About 4,500 years ago, humans decided that domesticating horses was far more beneficial than hunting horses for food. These humans lived in the Don-Volga region of what is now Russia. That decision changed the course of human evolution.
Horses became a fundamental part of human life. Horses carried people over long distances and helped establish trade routes. Horses accompanied warriors onto the battlefield. And, perhaps most importantly, horses have become trusted and valuable friends.
Losing a companion like a horse is devastating. In this article, we’ll look at ways to remember your deceased equine friend, such as horse cremation, and why our horses deserve such an honor.
How Long Do Horses Live?
As with most domesticated animals, modern veterinary care has dramatically extended the horse’s lifespan.
Most horses live to about 25 to 30 years of age. Ponies live longer than standard horses and draft horses often live the longest. In fact, the oldest recorded horse was a draft horse named Old Billy.
Old Billy lived in England and worked as a barge horse, tugging boats through the canals. He was estimated to be 62 years old when he died.
Advances in equine medicine and nutrition have allowed horses to live and work well into their late twenties and even longer. It’s not unusual to see horses in their thirties galloping with their herd or participating in horse shows.
Why Do Horses Die?
Most horses succumb to age-related issues. Despite our best efforts, older horses might have trouble eating which causes them to lose weight and experience malnutrition. Advanced arthritis is painful and prevents a horse from being able to move properly.
When an old horse’s quality of life is affected, a veterinarian would probably recommend humane euthanasia.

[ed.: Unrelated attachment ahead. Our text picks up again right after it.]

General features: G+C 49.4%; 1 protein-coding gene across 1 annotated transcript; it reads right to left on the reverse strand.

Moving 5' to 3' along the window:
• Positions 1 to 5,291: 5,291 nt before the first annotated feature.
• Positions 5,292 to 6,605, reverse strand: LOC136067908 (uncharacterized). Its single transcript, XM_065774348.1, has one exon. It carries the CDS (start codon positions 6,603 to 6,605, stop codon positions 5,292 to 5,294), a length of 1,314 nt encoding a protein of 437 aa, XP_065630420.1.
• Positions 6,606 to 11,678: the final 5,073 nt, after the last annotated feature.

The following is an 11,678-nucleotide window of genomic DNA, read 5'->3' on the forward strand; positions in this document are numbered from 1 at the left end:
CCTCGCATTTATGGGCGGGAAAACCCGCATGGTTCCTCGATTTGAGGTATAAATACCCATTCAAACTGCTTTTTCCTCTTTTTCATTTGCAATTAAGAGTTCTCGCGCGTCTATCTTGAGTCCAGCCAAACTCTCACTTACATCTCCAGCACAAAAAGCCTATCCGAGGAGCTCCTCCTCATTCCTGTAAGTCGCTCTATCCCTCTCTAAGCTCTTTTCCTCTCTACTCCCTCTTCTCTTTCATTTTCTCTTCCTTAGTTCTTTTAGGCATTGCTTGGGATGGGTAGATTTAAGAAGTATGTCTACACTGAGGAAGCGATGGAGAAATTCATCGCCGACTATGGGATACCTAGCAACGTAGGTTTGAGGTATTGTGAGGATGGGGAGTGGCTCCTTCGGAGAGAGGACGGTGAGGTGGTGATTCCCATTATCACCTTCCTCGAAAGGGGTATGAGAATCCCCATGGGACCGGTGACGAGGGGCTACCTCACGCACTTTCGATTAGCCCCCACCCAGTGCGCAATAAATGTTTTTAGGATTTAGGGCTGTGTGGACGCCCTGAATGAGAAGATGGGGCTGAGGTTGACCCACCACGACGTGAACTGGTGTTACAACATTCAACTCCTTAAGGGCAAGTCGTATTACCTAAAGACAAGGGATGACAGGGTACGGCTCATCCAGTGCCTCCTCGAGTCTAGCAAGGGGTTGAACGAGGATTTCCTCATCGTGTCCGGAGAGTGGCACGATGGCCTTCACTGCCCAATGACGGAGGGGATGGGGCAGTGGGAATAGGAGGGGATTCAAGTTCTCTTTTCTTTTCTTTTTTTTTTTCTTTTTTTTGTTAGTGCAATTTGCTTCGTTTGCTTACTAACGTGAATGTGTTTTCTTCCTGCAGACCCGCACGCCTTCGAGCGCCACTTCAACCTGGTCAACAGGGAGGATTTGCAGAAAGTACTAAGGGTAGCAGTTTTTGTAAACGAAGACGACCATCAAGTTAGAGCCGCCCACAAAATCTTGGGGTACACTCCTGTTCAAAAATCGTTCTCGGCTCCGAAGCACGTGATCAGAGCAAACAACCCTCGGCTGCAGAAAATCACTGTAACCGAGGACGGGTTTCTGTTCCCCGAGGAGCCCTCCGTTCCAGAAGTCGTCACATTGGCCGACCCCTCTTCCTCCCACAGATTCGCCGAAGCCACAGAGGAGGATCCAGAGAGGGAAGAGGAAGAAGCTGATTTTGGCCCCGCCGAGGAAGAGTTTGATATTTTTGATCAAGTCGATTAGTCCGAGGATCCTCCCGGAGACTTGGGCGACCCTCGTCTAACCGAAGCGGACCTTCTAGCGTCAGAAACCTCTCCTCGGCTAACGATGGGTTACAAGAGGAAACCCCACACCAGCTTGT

Horses can also die from an illness. Colic, a disruption in a horse’s digestive tract, is a leading cause of death in horses.
Accidents can also result in the death of a horse. When a horse slips or falls, it can be catastrophic.
Sadly, horses don’t usually regain full health and mobility when they break a leg bone. Unlike humans or dogs and cats, a vet can’t always set a horse’s broken leg with a cast. Because of their body weight, a horse’s other legs aren’t always capable of holding themselves up, especially for the amount of time it takes for a bone to heal.
In cases where the horse is valuable, veterinarians may take steps to provide artificial support during the healing process, but it’s not always successful. One well-known example of this is Barbaro, the 2006 Kentucky Derby winner.
Barbaro broke his right hind leg in the 2006 Preakness Stakes. He had surgery at the University of Pennsylvania to correct the fracture but developed complications in his other legs. After considering his quality of life, Barbaro’s owners and the veterinary team decided to euthanize him in January 2007.